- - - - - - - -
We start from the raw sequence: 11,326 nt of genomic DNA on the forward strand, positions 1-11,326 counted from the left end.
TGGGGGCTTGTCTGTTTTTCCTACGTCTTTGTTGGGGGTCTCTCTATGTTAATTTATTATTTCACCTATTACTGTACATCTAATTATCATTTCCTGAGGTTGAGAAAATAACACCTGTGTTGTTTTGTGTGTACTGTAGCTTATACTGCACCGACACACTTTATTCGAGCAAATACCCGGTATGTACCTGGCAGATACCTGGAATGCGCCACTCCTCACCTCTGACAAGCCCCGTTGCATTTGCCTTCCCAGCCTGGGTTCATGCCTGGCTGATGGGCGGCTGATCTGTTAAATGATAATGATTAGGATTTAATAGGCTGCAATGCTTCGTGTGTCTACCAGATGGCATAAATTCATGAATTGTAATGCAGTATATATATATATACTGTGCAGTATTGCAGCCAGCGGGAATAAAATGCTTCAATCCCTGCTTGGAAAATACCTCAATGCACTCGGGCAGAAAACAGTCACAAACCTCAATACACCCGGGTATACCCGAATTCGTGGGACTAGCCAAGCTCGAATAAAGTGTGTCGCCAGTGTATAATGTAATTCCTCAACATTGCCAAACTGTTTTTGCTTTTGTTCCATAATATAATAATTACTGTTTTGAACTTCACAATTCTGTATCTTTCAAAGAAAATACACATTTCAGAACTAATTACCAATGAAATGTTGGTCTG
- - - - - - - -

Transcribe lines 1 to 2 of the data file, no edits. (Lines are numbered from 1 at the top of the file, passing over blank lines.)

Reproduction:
We start from the raw sequence: 11,326 nt of genomic DNA on the forward strand, positions 1-11,326 counted from the left end.
TGGGGGCTTGTCTGTTTTTCCTACGTCTTTGTTGGGGGTCTCTCTATGTTAATTTATTATTTCACCTATTACTGTACATCTAATTATCATTTCCTGAGGTTGAGAAAATAACACCTGTGTTGTTTTGTGTGTACTGTAGCTTATACTGCACCGACACACTTTATTCGAGCAAATACCCGGTATGTACCTGGCAGATACCTGGAATGCGCCACTCCTCACCTCTGACAAGCCCCGTTGCATTTGCCTTCCCAGCCTGGGTTCATGCCTGGCTGATGGGCGGCTGATCTGTTAAATGATAATGATTAGGATTTAATAGGCTGCAATGCTTCGTGTGTCTACCAGATGGCATAAATTCATGAATTGTAATGCAGTATATATATATATACTGTGCAGTATTGCAGCCAGCGGGAATAAAATGCTTCAATCCCTGCTTGGAAAATACCTCAATGCACTCGGGCAGAAAACAGTCACAAACCTCAATACACCCGGGTATACCCGAATTCGTGGGACTAGCCAAGCTCGAATAAAGTGTGTCGCCAGTGTATAATGTAATTCCTCAACATTGCCAAACTGTTTTTGCTTTTGTTCCATAATATAATAATTACTGTTTTGAACTTCACAATTCTGTATCTTTCAAAGAAAATACACATTTCAGAACTAATTACCAATGAAATGTTGGTCTG